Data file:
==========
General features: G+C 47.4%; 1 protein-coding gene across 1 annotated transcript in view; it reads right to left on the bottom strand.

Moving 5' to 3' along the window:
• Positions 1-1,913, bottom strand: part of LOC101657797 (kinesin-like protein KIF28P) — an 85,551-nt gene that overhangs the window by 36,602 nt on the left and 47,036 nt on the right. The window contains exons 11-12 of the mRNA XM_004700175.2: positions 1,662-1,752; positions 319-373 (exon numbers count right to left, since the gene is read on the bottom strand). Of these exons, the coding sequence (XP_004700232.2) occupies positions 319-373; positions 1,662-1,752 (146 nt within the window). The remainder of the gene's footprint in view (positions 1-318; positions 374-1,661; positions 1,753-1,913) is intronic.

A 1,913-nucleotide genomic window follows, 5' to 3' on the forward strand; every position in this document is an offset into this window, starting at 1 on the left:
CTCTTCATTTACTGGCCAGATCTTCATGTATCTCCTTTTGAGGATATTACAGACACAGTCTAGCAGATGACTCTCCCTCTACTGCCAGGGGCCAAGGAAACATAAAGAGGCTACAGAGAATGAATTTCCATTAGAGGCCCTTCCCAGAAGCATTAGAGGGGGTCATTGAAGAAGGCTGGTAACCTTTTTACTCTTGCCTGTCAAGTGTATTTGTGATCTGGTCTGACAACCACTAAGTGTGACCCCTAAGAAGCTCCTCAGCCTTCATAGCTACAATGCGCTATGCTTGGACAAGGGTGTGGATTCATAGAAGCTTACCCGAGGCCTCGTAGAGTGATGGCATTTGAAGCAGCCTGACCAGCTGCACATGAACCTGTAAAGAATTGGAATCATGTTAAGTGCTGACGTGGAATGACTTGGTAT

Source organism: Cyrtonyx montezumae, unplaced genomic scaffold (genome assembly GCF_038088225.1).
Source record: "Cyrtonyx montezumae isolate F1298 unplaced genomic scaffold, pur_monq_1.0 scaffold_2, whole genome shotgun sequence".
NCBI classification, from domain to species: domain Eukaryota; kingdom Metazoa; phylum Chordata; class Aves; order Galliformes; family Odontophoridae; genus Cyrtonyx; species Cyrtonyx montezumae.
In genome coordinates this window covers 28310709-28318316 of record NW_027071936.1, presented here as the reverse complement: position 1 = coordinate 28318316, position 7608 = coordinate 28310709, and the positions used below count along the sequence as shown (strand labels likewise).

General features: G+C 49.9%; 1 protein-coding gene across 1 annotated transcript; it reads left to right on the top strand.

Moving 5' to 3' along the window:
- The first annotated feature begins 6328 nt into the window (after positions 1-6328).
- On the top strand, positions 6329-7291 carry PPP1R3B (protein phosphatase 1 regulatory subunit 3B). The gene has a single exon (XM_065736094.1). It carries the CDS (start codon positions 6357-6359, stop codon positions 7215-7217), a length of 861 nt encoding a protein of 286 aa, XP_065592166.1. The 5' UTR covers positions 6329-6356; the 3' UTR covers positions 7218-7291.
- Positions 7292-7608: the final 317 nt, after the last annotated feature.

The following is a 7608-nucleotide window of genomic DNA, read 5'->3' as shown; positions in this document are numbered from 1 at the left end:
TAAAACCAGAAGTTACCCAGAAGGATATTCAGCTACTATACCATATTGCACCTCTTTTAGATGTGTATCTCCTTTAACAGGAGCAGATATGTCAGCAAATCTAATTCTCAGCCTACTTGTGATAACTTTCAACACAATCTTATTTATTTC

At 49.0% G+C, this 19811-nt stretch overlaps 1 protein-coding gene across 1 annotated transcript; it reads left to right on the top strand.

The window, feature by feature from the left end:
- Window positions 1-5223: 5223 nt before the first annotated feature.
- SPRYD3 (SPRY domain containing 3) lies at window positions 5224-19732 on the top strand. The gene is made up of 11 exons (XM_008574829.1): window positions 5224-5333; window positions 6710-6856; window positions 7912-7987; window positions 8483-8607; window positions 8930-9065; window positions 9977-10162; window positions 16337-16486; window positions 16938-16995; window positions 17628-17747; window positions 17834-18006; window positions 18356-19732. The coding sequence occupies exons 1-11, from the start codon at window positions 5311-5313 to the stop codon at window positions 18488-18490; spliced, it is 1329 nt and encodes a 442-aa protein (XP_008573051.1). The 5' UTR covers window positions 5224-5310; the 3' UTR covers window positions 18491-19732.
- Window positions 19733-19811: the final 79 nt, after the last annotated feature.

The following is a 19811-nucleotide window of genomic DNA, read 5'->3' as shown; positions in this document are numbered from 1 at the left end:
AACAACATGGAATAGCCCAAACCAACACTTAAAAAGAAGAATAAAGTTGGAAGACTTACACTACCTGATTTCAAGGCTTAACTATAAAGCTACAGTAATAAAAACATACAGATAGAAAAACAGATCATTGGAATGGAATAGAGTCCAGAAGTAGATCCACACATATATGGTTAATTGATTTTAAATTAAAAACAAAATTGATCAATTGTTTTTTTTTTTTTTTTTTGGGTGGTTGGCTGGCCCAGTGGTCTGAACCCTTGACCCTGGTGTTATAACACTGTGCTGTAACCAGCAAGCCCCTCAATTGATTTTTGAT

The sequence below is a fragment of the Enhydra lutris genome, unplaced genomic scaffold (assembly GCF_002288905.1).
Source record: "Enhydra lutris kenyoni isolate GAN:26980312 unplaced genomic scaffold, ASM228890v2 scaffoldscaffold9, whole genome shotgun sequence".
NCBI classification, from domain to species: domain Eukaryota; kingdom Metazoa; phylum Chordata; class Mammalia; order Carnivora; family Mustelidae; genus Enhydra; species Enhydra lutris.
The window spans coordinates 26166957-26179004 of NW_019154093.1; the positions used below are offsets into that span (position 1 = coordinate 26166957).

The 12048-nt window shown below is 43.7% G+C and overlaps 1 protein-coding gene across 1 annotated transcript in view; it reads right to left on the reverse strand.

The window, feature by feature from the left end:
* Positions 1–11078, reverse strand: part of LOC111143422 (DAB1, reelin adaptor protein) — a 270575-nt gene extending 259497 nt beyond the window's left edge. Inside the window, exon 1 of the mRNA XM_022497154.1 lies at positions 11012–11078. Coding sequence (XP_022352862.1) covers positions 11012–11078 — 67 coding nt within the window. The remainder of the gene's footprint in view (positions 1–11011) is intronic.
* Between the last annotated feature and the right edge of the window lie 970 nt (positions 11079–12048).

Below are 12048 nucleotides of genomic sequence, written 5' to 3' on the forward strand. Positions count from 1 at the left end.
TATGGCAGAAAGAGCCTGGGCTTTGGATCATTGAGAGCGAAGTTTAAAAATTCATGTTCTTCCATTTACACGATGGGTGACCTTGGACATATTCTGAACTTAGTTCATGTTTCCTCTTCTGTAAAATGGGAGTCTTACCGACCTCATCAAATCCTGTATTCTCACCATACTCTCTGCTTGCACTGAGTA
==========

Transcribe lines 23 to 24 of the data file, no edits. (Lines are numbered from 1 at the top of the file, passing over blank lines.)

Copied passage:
AACAACATGGAATAGCCCAAACCAACACTTAAAAAGAAGAATAAAGTTGGAAGACTTACACTACCTGATTTCAAGGCTTAACTATAAAGCTACAGTAATAAAAACATACAGATAGAAAAACAGATCATTGGAATGGAATAGAGTCCAGAAGTAGATCCACACATATATGGTTAATTGATTTTAAATTAAAAACAAAATTGATCAATTGTTTTTTTTTTTTTTTTTTGGGTGGTTGGCTGGCCCAGTGGTCTGAACCCTTGACCCTGGTGTTATAACACTGTGCTGTAACCAGCAAGCCCCTCAATTGATTTTTGAT

The sequence below is a fragment of the Enhydra lutris genome, unplaced genomic scaffold (assembly GCF_002288905.1).